|Probable Atlas bear in Roman mosaic|
|Subspecies:||† U. a. crowtheri|
|Ursus arctos crowtheri
The Atlas bear (Ursus arctos crowtheri) was both an endemic and extinct subspecies of the brown bear, which is sometimes classified as a chronospecies - and also the Cantabrian brown bear that was likely introduced to Africa by the Romans who imported Iberian bears for spectacles.
Range and description
The Atlas bear was Africa's only native bear that survived into modern times. Once inhabiting the Atlas Mountains and neighbouring areas, from Morocco to Libya, the animal is now thought to be extinct. The Atlas bear was said to have been a horrible tree-climber. The Atlas bear was brownish black in colour, and lacked a white mark on the muzzle. The fur on the underparts was reddish orange. The fur was 4–5 inches (100–130 mm) long. The muzzle and claws were shorter than those of the American black bear, though it was stouter and thicker in body. The Atlas bear was said to have been 9 feet long and weighed 1,000 pounds (450 kg). It apparently fed on roots, acorns and nuts. The Atlas bear was said to have been mostly herbivorous, but since most bears today are omnivores, the atlas bear is believed to have been able to eat meat as well.
Where the Atlas bear actually originated from is unknown, one genetic study was unable to link it to any brown bear, but it had weak but significant mtDNA links to the polar bear. Polar bears appear in Paleolithic cave paintings in Andalucia Spain, which is a very short swim to the Atlas Mountains for a polar bear.
Breeding and reproduction
The Atlas bear's breeding and reproduction was similar to that of modern day brown bears. Females reach sexual maturity from 5–7 years of age, and the mating season is from early May to mid-July. The females mate once every 2 to 4 years. Due to the fact that females mate several times throughout the season, the males try to protect the females from other males for about 1 to 3 weeks after mating. Although mating season is during the spring, the fetus doesn't begin development until the female enters winter dormancy, and this is due to the process of delayed implantation. If, during the winter, the female doesn't have enough fat reserves, the embryo will not develop. Sometimes the embryo can attach to the uterine wall and will develop for eight weeks, after which the cubs are born. The mother is still hibernating, and the cubs are capable of suckling on their mother while she is still asleep. The mother's milk is very rich in fat, and by the spring time the cubs have gained enough weight to leave the den with their mother. The cubs remain with their mother for the next two to four years, during which they learn skills such as hunting and defense.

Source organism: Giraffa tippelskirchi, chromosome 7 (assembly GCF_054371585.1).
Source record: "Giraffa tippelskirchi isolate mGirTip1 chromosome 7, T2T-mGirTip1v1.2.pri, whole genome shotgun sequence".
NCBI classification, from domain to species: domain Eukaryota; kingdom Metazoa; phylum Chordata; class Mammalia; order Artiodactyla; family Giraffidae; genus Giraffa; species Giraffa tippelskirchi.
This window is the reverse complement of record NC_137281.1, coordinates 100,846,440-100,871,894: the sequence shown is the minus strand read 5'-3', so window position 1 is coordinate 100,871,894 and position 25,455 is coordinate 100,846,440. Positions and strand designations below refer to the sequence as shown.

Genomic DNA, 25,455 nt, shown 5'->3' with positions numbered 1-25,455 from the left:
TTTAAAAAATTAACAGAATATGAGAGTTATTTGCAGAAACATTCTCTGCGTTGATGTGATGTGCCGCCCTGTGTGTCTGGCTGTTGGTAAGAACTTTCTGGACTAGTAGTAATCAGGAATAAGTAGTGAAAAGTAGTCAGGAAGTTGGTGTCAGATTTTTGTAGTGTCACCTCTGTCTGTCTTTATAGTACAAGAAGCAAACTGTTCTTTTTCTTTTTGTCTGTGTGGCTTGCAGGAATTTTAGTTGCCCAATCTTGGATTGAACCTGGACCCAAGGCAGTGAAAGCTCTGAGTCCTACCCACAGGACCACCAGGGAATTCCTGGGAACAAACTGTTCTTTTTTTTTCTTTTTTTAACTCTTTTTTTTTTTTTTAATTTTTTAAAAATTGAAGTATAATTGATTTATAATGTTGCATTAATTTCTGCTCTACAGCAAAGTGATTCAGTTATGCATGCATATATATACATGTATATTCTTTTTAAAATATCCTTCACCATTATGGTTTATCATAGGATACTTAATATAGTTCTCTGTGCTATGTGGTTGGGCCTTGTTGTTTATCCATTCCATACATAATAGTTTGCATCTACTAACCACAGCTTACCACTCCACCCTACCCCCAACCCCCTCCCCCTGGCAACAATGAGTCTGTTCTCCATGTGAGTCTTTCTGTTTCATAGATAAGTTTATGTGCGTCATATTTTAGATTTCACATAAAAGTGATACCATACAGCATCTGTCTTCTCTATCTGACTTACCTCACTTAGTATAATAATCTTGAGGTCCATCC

The social structure for Atlas bears was also similar to that of modern day brown bears. They lived solitary lives, except during mating and cub raising. Males would generally have a few hundred square miles of territory, and females had slightly smaller areas. These ranges would be marked by scent, and they would urinate or rub their bodies against trees to convey information about their size and presence to other bears. Generally, adult males would be dominant or females with cubs would be dominant over younger males and females without offspring. Like modern brown bears, atlas bears would communicate through grunts and growls, sounds, movements, and also smells.